Wednesday, May 27, 2009
Now It's Quiet
Inara is asleep right now.
Earlier this evening, as usual, I fed her a warm dinner then handed her over to her grandmother, who bathed her in the sink. We wrapped her in a soft white towel and laid her out on the bed in the guest room (my bed at the moment). We dressed her in terrycloth pajamas with horizontal stripes of pink, brown and white (and little feet that look like ladybugs). Then I took her in my arms and carried her into the family room which has been made over into a nursery/playroom; I fed her a bottle and watched her eyes eventually flutter and close as she drifted off to sleep.
I continued holding her for a little while, then placed her gently in the fold-away crib -- the one that, like my own temporary bed, has been her nightly resting place for the past month or so.
This is the last night she'll sleep in it for -- well, I'm not sure for how long really.
Tomorrow, my mother and I spend the night with my aunt and uncle; they happen to live close to the airport, which will put me in a better position to board a plane with Inara early Friday morning -- a plane that will take us back to New York City. Two days after our arrival there, one of us will get on another plane and return to Miami alone.
I'm not angry about having to bring my baby girl back to New York for the summer. Jayne is Inara's mother and under no circumstances would I ever want to keep the two of them apart. Jayne and I may have the weight of the adult world on our shoulders right now -- what feels like a million-and-one daily crises borne from desperately trying to keep a sinking ship from taking the both of us down with it -- but our mutual love for Inara is constant and unwavering. We love her. Each of us wants her to have a father and a mother. On this we can agree. It may, in fact, be the only thing we can agree on anymore.
But while my head understands and collates this information -- that Inara needs to spend time with her mother, whether I'm physically present or not -- my heart aches at the daunting notion of what's about to happen: For the first time in her life, my child will be separated from her father. From me. For the first time, I won't be with my baby.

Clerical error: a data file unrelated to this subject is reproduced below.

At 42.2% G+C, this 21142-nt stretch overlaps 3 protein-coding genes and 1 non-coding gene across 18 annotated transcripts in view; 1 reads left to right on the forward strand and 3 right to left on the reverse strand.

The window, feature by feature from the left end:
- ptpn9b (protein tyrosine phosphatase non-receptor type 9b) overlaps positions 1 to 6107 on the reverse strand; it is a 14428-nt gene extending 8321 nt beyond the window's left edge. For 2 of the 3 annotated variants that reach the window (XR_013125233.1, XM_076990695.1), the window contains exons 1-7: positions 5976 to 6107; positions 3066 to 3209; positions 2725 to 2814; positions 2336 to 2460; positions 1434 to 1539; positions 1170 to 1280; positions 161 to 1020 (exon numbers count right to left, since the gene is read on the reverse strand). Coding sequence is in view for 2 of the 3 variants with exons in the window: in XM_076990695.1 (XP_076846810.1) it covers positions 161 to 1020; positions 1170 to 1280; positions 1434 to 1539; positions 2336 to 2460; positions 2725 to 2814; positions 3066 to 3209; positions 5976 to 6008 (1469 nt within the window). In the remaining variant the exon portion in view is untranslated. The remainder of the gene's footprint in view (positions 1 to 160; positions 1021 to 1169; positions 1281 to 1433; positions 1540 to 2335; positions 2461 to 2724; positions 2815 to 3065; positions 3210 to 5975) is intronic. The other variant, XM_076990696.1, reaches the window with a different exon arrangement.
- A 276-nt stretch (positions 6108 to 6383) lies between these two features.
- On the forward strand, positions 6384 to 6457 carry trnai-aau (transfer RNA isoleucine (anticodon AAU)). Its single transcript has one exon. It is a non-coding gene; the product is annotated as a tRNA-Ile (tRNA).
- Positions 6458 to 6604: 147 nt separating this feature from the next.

I've always been there with her. Circumstances are such that she's been in my care almost every day since Jayne went back to work months ago. This isn't meant to imply that my wife has been a bad or inattentive mother, since that's not the case at all. It simply means that I don't know what it's like to wake up without my daughter's smile. To not feed her. To not play with her and laugh with her and hold her when she cries and stare in wide-eyed awe when she does something completely new. I've never lived in a place that isn't warmed and brightened simply by her being in it.
I've never felt the agonizing emptiness of not having her near.
And I'm so scared to have to now.
In the middle of the night, I sometimes hear her crying -- but when I get out of bed and rush to the side of her crib, I realize that it's my imagination. That she's still quietly, soundly asleep. I've tried to fight back the implications of this phenomenon but I realize that as the time of our departure for New York approaches, I can't lie to myself anymore: When she's gone, I'm going to still hear her in this home. It will be like phantom limb pain. I'll hear her crying and run out to the family room and not only will she not be crying, she won't be there at all.
And I won't be able to stop myself from crying.
This place isn't really my home; neither is it Inara's (although we've both been welcomed as if it were). But during our time here, she's imbued it with so much life -- through her laughter and joy, her mere presence -- that I can't imagine what it's going to be like to return here and feel the void left behind by her absence. Some of her clothes will still be here. The food I used to feed her and some of the toys she used to play with. But she'll be gone.
Every afternoon, I strap Inara into her stroller and walk her up the street to a tiny nearby park that's completely shaded by a canopy of giant trees. We play on the jungle gym. I hold her on my end of a little spring see-saw and bounce her up and down. I put her into one of two kiddie swings, pull her back and let her go -- and watch the smile immediately appear on her face. I even hop on the big kid swings next to her once in a while.
Tomorrow, I'll do this one last time before we leave.
I know I'll be with her again someday soon. I know that I'll visit her while she's in New York. But right now none of this provides much consolation.
No amount of telling myself that everything's going to be okay will fill the deafening quiet that's to come.